Next, make a list of all your regular outgoings. Energy bills and food are obvious ones, but also think about insurances, gym subscriptions, Playstation subsriptions, Prime and Netflix, Pet plans, funeral plans, pocket money, and even contact lens subscriptions.

Spending money is less easy, and it may work out best to note what you spend over a typical week. Include lunches, newspapers, travel, ice-creams and coffees. In short, whatever comes out of your pocket over a week.

Finally add in the luxury items such as holidays, weekends away and also birthday and Christmas presents for the year. When you have come up with your total, divide it by twelve so that you have a monthly figure. Don’t forget tax and national insurance if you are self-employed or have side hustle.

These are your monthly outgoings. You should now have an idea of where you are.

Make a plan

Even if things are looking wobbly, many people are inspired into action by this. You can look at ways to bring in extra income – from taking in a lodger to just bringing in one more client. One of my clients takes in foreign language students to earn extra cash. She feeds them breakfast and dinner, gives them a packed lunch, and away they go. Don’t forget that you can earn a nice chunk of money tax free if you have a room to rent. Here’s a nice article for more ideas.

Money Saving Expert, is often a really useful site to follow. It can help you make informed decisions and keep you up to date without scaring the living daylights out of you.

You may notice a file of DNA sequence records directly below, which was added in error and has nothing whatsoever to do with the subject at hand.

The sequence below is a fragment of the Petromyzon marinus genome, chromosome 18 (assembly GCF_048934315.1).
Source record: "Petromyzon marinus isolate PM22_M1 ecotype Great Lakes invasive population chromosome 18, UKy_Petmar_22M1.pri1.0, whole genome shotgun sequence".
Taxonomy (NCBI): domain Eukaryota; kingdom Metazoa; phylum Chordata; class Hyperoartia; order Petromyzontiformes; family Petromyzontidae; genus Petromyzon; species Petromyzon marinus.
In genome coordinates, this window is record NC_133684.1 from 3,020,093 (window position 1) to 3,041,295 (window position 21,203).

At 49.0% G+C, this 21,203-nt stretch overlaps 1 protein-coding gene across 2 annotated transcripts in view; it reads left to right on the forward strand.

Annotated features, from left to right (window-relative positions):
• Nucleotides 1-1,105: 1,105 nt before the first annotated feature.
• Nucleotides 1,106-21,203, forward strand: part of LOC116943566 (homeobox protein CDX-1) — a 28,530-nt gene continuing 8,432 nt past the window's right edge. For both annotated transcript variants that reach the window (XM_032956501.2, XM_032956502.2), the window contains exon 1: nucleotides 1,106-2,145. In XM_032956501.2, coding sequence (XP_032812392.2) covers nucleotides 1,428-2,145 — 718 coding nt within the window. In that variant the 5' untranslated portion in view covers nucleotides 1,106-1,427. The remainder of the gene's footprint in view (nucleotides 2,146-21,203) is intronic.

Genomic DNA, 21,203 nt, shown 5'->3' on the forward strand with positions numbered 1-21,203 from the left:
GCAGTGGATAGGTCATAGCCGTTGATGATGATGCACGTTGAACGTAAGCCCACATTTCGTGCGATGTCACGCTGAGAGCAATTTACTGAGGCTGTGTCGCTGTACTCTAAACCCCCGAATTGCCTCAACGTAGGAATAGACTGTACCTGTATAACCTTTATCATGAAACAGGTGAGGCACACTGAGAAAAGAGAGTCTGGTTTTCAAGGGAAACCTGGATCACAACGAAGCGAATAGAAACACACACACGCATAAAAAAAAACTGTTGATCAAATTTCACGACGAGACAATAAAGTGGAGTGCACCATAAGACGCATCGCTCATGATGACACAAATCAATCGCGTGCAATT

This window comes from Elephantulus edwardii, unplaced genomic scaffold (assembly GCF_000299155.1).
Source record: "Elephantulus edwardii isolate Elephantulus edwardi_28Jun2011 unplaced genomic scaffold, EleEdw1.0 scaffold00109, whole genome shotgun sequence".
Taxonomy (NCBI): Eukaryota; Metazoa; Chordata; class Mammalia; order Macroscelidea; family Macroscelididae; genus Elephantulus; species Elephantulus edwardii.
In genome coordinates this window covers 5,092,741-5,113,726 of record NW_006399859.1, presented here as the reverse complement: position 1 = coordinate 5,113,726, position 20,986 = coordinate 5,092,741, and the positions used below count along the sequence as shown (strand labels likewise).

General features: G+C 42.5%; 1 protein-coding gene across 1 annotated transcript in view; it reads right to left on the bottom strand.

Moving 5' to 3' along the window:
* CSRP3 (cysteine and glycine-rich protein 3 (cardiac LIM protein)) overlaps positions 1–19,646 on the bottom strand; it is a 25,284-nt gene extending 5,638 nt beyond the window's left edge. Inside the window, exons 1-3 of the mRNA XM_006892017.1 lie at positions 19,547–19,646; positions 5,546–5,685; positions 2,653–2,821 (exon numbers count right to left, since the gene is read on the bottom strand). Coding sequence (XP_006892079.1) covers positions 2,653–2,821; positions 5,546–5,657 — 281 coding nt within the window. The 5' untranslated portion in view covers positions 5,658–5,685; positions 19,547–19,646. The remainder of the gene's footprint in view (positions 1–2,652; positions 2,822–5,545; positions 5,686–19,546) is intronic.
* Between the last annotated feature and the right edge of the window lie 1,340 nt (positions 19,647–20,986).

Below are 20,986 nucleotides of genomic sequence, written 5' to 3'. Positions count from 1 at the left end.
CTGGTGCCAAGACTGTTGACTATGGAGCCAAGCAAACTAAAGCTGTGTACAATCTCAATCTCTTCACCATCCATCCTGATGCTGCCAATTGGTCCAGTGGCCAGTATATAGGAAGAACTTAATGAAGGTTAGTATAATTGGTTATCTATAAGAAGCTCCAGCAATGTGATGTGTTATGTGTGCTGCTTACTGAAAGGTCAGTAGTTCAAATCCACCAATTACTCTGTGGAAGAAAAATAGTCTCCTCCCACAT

You can also look at where to cut down. Perhaps you can forego the gym and start running, or make coffee shop visits a weekly rather than daily treat. It may be that you move to a different part of town, or, if you have savings that may well get eroded by inflation, use them to pay off your mortgage and bring down your monthly outgoings (check with an expert for advice on this.)

If things get too much, talk

Talk to someone. It could be a therapist (you can book a chat with me here) who can help you come up with a plan as well as work on your anxious feelings, your citizens advice office, or a trusted and calm friend who is good with money. If you are struggling, talk to your energy provider, or bank. See what they can do to help. Double check benefits you may be entitled to here.

Choose people who are supportive, or can offer practical help and ideas, rather than anyone who will, even unwittingly, make you feel worse.

If you’re in Folkestone, then this article on ways to access help in Folkestone, may give you some useful links.